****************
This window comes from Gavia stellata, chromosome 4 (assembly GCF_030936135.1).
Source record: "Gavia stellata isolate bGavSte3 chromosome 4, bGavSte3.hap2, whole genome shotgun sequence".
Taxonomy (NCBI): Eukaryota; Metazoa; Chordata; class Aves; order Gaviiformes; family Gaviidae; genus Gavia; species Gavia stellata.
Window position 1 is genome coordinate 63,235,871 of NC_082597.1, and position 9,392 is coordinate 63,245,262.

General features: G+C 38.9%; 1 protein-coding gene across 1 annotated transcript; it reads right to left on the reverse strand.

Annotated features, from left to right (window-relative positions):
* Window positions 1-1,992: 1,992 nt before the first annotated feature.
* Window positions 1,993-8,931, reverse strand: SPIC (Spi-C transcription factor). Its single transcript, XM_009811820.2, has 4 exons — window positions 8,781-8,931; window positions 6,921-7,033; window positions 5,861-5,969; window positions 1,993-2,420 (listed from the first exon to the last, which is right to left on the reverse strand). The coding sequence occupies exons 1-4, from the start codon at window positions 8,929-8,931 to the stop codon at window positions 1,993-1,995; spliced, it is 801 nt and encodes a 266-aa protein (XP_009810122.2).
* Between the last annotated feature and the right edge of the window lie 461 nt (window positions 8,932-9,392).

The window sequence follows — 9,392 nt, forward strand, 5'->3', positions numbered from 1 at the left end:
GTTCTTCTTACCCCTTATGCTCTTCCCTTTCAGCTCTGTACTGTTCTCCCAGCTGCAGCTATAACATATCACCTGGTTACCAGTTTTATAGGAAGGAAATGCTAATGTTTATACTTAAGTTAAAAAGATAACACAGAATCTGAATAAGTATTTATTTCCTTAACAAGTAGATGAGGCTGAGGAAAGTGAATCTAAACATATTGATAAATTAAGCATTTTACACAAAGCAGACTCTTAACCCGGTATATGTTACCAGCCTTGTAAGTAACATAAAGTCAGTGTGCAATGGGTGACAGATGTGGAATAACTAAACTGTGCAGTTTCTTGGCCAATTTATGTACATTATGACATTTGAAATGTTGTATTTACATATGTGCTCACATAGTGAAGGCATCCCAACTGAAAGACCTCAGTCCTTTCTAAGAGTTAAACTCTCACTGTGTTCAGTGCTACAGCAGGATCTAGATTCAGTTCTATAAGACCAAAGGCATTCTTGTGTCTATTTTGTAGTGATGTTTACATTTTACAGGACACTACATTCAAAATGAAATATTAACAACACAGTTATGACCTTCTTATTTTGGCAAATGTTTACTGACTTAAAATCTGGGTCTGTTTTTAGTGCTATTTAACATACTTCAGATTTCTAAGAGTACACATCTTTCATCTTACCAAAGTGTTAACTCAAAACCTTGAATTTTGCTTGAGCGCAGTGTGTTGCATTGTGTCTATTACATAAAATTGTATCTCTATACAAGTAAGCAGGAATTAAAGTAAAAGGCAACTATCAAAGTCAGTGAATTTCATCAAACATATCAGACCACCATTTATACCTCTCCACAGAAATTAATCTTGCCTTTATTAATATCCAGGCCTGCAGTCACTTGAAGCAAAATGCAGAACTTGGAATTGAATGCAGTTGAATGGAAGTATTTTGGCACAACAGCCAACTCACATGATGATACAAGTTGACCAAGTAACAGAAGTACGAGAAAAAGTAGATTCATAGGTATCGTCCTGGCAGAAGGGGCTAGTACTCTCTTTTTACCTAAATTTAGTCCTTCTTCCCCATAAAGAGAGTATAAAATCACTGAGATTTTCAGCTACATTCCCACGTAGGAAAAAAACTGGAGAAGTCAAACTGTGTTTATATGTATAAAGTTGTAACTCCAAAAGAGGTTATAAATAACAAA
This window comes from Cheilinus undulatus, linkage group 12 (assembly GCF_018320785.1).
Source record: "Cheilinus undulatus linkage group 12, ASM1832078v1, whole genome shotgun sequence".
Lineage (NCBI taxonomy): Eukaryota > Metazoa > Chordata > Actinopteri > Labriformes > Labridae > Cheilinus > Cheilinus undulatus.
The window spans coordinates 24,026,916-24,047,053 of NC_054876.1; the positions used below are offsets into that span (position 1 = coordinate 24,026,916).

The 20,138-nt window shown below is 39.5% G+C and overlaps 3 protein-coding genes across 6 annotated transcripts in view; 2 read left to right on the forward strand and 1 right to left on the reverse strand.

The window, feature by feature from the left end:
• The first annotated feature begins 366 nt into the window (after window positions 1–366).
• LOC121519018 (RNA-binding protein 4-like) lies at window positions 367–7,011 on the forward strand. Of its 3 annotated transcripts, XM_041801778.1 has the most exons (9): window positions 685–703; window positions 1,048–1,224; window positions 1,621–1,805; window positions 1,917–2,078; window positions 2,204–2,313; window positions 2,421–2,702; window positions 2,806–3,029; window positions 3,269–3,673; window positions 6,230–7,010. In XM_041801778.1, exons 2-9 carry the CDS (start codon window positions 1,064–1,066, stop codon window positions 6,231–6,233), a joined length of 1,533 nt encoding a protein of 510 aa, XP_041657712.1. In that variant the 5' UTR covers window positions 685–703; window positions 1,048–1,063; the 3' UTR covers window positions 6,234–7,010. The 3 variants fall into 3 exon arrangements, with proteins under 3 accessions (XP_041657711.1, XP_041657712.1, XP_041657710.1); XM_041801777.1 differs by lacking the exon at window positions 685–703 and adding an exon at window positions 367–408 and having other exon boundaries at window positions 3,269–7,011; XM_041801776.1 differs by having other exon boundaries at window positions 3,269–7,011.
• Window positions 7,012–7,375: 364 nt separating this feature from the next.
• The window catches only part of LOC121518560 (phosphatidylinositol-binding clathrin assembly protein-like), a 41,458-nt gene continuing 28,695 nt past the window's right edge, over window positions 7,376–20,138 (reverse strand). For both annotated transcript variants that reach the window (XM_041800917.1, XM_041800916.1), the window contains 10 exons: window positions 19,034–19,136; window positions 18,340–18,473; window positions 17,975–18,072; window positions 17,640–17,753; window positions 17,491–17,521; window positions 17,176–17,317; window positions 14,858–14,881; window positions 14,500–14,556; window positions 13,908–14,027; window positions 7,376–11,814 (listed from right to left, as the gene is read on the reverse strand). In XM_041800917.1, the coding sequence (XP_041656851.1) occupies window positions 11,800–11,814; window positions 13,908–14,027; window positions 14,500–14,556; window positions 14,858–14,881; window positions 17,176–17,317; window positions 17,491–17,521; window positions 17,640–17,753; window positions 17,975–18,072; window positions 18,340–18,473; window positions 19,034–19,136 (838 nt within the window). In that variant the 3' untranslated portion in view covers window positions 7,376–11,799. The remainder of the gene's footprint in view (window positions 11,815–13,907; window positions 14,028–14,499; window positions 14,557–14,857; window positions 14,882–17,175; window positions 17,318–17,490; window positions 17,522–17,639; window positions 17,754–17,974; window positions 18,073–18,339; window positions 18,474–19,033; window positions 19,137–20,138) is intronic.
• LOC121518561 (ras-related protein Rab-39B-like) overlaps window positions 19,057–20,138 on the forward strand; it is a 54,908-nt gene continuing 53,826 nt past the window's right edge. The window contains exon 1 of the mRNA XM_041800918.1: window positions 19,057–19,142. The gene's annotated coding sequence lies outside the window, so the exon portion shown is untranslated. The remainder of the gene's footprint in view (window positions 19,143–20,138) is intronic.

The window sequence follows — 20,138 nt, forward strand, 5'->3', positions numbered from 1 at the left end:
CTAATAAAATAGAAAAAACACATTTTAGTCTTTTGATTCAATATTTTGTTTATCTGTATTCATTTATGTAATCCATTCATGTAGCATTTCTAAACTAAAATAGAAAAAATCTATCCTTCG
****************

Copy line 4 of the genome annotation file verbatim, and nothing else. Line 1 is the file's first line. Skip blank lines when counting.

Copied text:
Window position 1 is genome coordinate 63,235,871 of NC_082597.1, and position 9,392 is coordinate 63,245,262.